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Your lungs are almost bursting as you crest the rise at full tilt, your breath rattling in your ears and echoing in your suffocating great helm. You are surrounded by the melee, death coming at you from all angles in every moment. A great cry goes up from the back ranks of the enemy, and you see dozens of men-at-arms streaming down the slope. All is lost – but wait! The men’s tabards bear the colours and heraldry of your allied bannermen! They crash into your foes and drive them from the field. You whirl on your heel, ready to deliver a crushing blow, but your own lord’s colours on the man’s tabard stays your hand, though you do not know his face. Armies in the medieval period never fought in uniform. There was no standardisation, since individual soldiers often outfitted themselves with their own arms and armour, or at very most were outfitted by their own local lord with equipment produced on a small scale. There was little unity of command, with seniority often being contested and chafed. Even loyalties themselves were often fluid and liable to change, even in the heat of battle! In this confusing mess, it’s a wonder that medieval armies ended up attacking the right people at all! One of the most important manners of distinguishing friend from foe in the medieval period was the tabard: a simple open-sided smock emblazoned with the colours or heraldry of one’s allegiance. At its most basic, a medieval tabard was simply a long oblong piece of fabric with a hole in the middle for the head, that formed an outer layer over other garments. This was often cinched at the waste with a belt to keep it in place. The tabard was originally a civilian garment, worn in the manner of an apron – it was very similar to a simple tunic, usually made from a stouter cloth, and was a staple of manual workers, craft workers and monks. By the end of the medieval period, liveried armies in proto-uniforms clashed on a grand scale. Tabards are a staple for any re-enactment club or LARP group, as they can bring unity to a set of disparate outfits with a single stroke. If you’re stuck for which you should go for, then keep reading for inspiration before you browse our medieval tabards for sale.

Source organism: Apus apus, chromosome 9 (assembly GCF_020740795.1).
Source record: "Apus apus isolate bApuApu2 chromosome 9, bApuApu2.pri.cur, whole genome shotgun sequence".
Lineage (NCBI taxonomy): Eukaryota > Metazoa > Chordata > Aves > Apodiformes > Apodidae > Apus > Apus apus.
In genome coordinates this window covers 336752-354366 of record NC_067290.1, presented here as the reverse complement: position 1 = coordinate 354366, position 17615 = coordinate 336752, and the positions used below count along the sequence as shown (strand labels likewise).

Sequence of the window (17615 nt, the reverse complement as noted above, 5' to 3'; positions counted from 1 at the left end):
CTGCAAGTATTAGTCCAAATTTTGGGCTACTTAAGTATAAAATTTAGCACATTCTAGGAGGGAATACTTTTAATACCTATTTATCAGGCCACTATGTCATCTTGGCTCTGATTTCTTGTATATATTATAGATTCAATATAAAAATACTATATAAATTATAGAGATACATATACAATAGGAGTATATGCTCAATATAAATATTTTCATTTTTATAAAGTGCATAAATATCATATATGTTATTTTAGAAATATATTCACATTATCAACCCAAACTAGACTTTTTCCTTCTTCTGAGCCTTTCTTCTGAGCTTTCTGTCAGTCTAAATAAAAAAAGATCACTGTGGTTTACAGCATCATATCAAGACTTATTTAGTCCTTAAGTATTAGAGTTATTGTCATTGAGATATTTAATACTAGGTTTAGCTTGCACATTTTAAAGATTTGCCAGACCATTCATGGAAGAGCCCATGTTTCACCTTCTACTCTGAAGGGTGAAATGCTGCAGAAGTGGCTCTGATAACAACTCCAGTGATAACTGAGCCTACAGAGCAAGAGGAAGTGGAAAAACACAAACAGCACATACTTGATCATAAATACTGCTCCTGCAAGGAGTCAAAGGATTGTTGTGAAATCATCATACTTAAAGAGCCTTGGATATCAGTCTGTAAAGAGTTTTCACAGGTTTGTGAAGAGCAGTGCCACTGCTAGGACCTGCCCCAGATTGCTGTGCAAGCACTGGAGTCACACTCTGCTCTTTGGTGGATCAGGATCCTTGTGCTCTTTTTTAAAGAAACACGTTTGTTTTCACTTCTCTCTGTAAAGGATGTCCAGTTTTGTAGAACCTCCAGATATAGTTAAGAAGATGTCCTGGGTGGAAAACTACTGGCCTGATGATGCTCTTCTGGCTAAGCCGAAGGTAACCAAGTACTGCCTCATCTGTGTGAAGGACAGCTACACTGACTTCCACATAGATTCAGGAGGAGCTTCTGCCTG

What Was the Medieval Tabard?
Like many types of medieval clothing, medieval tabards originated as a type of tunic
. Like other medieval tunics, they started as a simple enough cut, but eventually evolved into something more elaborate and recognisable as its own garment. They were a short, sleeveless coat and ranged from being used as work clothes, to being part of livery
. They could be worn loose over the body, or with a belt which would sinch it in, securing the tabard in place and providing shape.
Tabard or Surcoat?
Medieval tabards are regularly confused with surcoats
, which makes sense as both are tunics designed to be worn over clothing or armour. If we’re going to quibble over semantics, all medieval tabards are technically surcoats, but not all surcoats are tabards. This is because the surcoat refers to the outermost garment. Along with so many medieval terms, the name is originally French, meaning literally “over the coat.” Not only this, but like many other medieval words, it has multiple spellings and can refer to a whole bunch of things. However, the surcoat also usually referred to a specific garment, as other outer coats developed their own identities and names. By the time tabards had started to become a separate garment, there were several differences between them which helps us to know whether we’re looking at a surcoat or a tabard.
- For starters, unlike medieval tabards which were always sleeveless, surcoats could be either sleeved or sleeveless.
- A medieval tabard would have less material than a typical surcoat, being closer fitted to the body.
- The tabard was also much shorter than the surcoat, ending about the waist whereas the surcoat was usually more like a long coat.